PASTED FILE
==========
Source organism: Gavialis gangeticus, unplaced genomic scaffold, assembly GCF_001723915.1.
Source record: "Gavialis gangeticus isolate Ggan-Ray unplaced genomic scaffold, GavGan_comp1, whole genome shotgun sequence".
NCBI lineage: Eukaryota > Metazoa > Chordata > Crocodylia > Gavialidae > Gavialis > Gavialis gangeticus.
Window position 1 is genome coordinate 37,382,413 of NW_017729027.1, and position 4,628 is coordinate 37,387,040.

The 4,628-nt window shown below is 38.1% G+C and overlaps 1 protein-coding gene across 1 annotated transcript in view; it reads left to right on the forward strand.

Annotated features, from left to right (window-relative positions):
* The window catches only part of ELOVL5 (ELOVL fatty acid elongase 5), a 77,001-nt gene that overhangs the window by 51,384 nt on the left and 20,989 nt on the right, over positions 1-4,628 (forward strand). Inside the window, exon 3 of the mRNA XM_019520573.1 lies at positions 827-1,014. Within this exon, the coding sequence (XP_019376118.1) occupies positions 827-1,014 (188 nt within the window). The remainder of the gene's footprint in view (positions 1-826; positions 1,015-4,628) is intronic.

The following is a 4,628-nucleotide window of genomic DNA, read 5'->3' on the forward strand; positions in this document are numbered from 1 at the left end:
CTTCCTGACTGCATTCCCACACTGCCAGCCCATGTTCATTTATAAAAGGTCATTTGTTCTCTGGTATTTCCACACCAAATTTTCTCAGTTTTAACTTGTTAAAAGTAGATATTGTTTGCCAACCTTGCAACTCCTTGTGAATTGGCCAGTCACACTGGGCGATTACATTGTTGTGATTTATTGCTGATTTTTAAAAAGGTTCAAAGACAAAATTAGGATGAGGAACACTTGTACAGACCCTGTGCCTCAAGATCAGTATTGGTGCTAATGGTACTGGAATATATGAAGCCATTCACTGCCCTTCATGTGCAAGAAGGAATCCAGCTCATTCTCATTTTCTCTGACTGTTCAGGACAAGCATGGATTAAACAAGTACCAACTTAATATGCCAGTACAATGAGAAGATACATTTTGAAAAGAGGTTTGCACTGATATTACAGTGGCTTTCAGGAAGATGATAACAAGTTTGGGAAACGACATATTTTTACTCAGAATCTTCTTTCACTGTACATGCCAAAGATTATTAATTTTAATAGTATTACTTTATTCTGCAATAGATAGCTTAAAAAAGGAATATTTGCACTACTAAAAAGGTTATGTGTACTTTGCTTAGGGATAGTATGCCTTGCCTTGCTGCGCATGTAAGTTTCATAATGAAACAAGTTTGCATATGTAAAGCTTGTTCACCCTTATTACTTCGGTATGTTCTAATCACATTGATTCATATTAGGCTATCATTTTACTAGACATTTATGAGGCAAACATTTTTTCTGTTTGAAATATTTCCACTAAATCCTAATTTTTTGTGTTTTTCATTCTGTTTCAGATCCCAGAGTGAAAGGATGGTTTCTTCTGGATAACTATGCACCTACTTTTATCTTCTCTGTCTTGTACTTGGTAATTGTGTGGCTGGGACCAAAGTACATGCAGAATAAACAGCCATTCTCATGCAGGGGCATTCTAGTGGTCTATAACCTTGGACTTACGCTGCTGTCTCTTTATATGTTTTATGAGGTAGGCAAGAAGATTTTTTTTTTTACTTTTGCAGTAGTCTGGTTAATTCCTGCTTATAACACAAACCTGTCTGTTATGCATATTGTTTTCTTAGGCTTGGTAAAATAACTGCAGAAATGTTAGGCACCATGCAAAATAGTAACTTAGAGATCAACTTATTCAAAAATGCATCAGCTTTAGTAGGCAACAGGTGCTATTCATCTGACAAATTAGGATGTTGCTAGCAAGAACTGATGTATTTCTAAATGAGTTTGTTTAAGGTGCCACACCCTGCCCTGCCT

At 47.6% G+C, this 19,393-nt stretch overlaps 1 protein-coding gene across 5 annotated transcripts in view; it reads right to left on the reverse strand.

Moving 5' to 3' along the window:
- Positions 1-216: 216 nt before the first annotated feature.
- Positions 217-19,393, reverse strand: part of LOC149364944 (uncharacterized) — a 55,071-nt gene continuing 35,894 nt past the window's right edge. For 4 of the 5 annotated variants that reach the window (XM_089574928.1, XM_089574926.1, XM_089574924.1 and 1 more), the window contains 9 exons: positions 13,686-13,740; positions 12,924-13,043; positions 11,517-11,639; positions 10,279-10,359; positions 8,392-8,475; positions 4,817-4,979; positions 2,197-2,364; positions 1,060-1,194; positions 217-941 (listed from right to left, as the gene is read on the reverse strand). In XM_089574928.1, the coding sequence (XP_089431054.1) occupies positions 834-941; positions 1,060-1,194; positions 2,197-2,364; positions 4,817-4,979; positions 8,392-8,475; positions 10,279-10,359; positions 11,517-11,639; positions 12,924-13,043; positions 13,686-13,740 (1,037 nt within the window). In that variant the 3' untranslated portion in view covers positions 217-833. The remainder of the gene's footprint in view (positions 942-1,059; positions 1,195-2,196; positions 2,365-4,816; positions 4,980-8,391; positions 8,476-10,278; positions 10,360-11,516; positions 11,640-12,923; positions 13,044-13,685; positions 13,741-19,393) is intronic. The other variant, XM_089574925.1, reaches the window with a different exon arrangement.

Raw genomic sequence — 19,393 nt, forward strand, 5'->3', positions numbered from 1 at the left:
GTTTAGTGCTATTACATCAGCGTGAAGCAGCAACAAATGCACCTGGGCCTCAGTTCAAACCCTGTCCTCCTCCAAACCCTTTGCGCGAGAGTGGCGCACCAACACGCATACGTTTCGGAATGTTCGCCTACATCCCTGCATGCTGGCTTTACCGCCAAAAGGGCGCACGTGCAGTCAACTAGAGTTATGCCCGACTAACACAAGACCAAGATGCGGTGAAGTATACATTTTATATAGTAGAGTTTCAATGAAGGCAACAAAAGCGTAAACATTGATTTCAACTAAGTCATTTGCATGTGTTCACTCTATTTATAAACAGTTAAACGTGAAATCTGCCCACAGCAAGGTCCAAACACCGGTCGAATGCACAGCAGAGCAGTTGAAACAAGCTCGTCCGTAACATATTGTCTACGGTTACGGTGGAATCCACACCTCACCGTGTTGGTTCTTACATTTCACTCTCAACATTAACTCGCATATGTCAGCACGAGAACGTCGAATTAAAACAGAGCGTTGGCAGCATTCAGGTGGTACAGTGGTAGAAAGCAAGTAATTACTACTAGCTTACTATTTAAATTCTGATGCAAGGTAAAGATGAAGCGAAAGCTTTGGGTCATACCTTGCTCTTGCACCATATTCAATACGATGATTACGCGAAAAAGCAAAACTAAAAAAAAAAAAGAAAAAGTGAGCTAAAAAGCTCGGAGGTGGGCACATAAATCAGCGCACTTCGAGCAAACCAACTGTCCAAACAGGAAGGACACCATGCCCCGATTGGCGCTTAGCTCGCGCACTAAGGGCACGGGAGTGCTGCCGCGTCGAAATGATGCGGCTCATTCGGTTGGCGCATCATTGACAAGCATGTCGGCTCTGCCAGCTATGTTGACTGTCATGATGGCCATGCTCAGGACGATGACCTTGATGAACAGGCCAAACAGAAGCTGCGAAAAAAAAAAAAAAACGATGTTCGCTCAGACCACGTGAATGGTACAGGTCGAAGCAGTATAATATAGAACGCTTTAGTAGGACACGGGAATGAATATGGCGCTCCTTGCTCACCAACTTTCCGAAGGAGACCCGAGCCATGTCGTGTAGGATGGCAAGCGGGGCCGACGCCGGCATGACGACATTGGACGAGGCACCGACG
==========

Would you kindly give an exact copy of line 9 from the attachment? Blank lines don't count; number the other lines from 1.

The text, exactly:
CTTCCTGACTGCATTCCCACACTGCCAGCCCATGTTCATTTATAAAAGGTCATTTGTTCTCTGGTATTTCCACACCAAATTTTCTCAGTTTTAACTTGTTAAAAGTAGATATTGTTTGCCAACCTTGCAACTCCTTGTGAATTGGCCAGTCACACTGGGCGATTACATTGTTGTGATTTATTGCTGATTTTTAAAAAGGTTCAAAGACAAAATTAGGATGAGGAACACTTGTACAGACCCTGTGCCTCAAGATCAGTATTGGTGCTAATGGTACTGGAATATATGAAGCCATTCACTGCCCTTCATGTGCAAGAAGGAATCCAGCTCATTCTCATTTTCTCTGACTGTTCAGGACAAGCATGGATTAAACAAGTACCAACTTAATATGCCAGTACAATGAGAAGATACATTTTGAAAAGAGGTTTGCACTGATATTACAGTGGCTTTCAGGAAGATGATAACAAGTTTGGGAAACGACATATTTTTACTCAGAATCTTCTTTCACTGTACATGCCAAAGATTATTAATTTTAATAGTATTACTTTATTCTGCAATAGATAGCTTAAAAAAGGAATATTTGCACTACTAAAAAGGTTATGTGTACTTTGCTTAGGGATAGTATGCCTTGCCTTGCTGCGCATGTAAGTTTCATAATGAAACAAGTTTGCATATGTAAAGCTTGTTCACCCTTATTACTTCGGTATGTTCTAATCACATTGATTCATATTAGGCTATCATTTTACTAGACATTTATGAGGCAAACATTTTTTCTGTTTGAAATATTTCCACTAAATCCTAATTTTTTGTGTTTTTCATTCTGTTTCAGATCCCAGAGTGAAAGGATGGTTTCTTCTGGATAACTATGCACCTACTTTTATCTTCTCTGTCTTGTACTTGGTAATTGTGTGGCTGGGACCAAAGTACATGCAGAATAAACAGCCATTCTCATGCAGGGGCATTCTAGTGGTCTATAACCTTGGACTTACGCTGCTGTCTCTTTATATGTTTTATGAGGTAGGCAAGAAGATTTTTTTTTTTACTTTTGCAGTAGTCTGGTTAATTCCTGCTTATAACACAAACCTGTCTGTTATGCATATTGTTTTCTTAGGCTTGGTAAAATAACTGCAGAAATGTTAGGCACCATGCAAAATAGTAACTTAGAGATCAACTTATTCAAAAATGCATCAGCTTTAGTAGGCAACAGGTGCTATTCATCTGACAAATTAGGATGTTGCTAGCAAGAACTGATGTATTTCTAAATGAGTTTGTTTAAGGTGCCACACCCTGCCCTGCCT